The coronavirus pandemic sparked an explosion in Canada's federal budget deficit to an all-time high of CAN $343 billion for the current fiscal year, Finance Minister Bill Morneau said Wednesday.
With government spending at a level not seen since World War II, the total for the 2020-2021 fiscal year starting April 1 – equal to US $254 billion – is 10 times higher than estimates the minister gave before the crisis.
It is equal to 15.9 percent of the Group of Seven nation's gross domestic product (GDP).
The health crisis forced several of Canada's main economic sectors to shut down from mid-March for more than two months, putting a significant dent in government tax revenue.
"Faced with the most profound downturn since the Great Depression, our government acted to support the economy," Morneau said, giving an economic and fiscal snapshot to the House of Commons in Ottawa.
Given the volatility of the situation, Morneau was forced to skip his presentation of the fiscal year budget in late March.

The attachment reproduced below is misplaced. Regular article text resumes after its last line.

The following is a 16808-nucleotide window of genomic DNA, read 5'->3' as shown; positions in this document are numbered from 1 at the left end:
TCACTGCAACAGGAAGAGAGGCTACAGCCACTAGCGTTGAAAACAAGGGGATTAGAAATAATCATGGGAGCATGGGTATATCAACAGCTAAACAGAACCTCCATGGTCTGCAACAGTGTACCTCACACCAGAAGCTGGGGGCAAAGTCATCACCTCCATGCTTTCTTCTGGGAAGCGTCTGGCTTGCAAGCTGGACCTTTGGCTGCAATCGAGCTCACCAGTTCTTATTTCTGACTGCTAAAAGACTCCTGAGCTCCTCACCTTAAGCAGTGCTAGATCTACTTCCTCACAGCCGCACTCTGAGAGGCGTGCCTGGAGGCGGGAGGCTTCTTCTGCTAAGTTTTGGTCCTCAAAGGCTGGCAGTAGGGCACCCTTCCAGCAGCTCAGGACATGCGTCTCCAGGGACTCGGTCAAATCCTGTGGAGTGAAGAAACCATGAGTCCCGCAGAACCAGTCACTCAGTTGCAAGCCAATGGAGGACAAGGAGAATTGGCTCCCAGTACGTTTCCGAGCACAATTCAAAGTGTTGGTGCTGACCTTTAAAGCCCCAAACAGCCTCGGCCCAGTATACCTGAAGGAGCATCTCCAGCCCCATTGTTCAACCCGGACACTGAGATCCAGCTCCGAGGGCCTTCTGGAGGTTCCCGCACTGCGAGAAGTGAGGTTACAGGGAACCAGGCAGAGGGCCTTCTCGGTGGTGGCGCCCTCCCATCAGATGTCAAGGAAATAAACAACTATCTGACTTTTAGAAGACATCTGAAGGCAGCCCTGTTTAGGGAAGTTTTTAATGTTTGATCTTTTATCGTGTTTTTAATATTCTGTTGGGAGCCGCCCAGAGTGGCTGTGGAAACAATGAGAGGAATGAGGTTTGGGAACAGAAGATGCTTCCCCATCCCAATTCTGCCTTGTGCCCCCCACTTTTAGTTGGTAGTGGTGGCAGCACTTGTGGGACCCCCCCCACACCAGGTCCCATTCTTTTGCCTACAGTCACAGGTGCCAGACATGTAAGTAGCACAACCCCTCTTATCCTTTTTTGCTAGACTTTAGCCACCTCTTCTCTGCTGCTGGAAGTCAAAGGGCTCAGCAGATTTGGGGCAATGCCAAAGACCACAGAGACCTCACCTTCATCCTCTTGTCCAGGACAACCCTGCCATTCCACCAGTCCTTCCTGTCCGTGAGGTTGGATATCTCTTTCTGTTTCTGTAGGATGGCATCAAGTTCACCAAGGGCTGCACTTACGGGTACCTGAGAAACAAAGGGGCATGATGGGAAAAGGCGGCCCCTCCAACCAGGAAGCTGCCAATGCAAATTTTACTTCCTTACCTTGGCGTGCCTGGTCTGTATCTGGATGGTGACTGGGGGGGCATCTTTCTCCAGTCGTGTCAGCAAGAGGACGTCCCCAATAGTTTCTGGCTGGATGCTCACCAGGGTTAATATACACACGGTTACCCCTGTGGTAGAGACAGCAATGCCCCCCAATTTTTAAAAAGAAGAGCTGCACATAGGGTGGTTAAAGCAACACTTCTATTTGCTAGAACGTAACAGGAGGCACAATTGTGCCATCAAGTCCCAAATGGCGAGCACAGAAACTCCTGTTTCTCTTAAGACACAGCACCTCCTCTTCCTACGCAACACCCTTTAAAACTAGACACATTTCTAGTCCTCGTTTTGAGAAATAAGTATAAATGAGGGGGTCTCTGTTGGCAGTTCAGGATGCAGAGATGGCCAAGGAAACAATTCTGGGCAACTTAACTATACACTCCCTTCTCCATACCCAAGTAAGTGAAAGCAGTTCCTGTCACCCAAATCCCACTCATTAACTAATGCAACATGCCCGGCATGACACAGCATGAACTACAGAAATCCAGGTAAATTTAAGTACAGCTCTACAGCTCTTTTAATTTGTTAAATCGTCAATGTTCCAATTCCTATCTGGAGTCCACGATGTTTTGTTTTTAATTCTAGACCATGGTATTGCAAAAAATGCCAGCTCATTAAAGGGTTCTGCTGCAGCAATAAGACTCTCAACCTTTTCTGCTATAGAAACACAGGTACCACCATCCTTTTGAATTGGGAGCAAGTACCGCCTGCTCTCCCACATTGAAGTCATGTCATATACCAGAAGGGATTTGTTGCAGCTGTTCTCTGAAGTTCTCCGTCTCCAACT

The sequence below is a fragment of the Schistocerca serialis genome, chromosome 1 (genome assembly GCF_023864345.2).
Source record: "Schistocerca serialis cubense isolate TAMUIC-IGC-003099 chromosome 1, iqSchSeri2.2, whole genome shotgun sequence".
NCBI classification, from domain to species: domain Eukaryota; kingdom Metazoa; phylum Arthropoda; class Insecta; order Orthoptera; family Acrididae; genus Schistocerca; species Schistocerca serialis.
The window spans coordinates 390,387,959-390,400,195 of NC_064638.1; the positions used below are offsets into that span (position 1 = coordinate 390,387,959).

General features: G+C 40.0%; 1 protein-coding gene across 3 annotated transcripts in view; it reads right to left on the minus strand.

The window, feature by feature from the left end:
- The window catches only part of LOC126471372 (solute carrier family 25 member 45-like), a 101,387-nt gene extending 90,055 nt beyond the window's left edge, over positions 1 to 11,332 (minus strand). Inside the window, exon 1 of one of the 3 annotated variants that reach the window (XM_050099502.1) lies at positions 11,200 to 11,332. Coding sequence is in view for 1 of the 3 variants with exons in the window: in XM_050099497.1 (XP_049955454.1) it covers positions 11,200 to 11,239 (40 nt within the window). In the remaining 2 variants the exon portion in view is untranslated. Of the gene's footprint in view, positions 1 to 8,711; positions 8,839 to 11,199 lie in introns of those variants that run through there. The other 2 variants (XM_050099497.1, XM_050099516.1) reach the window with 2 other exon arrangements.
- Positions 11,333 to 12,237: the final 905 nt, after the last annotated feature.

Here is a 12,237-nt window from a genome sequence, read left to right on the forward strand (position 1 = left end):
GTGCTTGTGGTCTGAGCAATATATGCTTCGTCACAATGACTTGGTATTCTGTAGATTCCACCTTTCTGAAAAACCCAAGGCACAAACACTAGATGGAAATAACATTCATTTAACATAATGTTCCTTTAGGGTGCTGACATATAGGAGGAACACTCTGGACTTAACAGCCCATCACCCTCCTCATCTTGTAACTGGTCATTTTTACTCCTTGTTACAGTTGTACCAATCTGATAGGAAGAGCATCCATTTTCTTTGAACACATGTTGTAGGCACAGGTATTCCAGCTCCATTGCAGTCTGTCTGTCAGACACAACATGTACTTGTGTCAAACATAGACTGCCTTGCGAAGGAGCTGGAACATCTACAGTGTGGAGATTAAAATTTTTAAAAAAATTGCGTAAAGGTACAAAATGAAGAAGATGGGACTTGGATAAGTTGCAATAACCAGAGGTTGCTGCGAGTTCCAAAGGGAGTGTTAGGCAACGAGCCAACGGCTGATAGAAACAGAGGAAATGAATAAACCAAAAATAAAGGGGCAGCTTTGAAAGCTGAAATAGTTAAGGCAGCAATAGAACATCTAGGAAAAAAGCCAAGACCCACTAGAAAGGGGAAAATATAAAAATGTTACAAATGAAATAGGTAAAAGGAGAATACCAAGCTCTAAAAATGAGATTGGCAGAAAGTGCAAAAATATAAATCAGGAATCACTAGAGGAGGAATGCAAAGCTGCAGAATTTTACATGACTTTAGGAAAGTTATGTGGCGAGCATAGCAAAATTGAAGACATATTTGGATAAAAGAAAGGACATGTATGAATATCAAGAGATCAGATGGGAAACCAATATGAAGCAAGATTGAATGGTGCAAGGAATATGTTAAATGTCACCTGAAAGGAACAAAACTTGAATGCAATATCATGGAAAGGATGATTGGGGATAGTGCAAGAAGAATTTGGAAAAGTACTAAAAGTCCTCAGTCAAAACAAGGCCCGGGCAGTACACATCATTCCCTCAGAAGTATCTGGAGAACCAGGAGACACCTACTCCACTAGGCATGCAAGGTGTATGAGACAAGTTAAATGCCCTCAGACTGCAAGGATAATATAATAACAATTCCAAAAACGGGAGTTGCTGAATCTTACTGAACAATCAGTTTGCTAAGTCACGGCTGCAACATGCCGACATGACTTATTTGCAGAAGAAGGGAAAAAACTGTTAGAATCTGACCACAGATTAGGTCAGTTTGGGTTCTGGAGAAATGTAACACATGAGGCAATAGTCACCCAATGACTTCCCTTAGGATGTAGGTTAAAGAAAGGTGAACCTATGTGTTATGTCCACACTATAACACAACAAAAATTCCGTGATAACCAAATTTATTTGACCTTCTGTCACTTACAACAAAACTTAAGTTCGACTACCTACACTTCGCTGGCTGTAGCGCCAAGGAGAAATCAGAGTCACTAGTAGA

The Liberal government of Prime Minister Justin Trudeau put in place a $230 billion crisis recovery plan, which Morneau called the "most comprehensive and substantial peacetime investment in Canada's history."
As a result, though, the government's debt is going to explode, from $765 billion in March 2020 to $1.236 trillion by March 2021.
That means the federal debt-to-GDP ratio is expected to rise from 31 percent in 2019-20 to 49 percent in 2020-21, Morneau said.
Trudeau tried to tamp down concerns about the deficit, recalling that Canada "entered this crisis on a strong footing with a net debt-to-GDP ratio considerably lower than the rest of the G7."
He also noted that interest rates were at historic lows, making the repayment of the debt more manageable in the coming years.
"The government is well-positioned to support Canadians and the Canadian economy to meet funding challenges in response to the COVID-19 pandemic," Morneau insisted.
International ratings agency Fitch recently stripped Canada of its perfect AAA debt rating – a move that was not followed by the other top agencies of record.
"Under Justin Trudeau's watch, Canada is falling behind," said opposition Conservative leader Andrew Scheer.
"Over the past five years, the Trudeau Liberals have completely abandoned their fiscal anchors."
Morneau's snapshot did not include budget projections for coming years, contrary to usual practice, which would offer a five-year outlook.
Private-sector economists consulted by the finance ministry predicted the Canadian economy would shrink 6.8 percent in 2020 – its biggest drop since the Great Depression.
They are, however, hoping for a 5.5 percent rebound in 2021.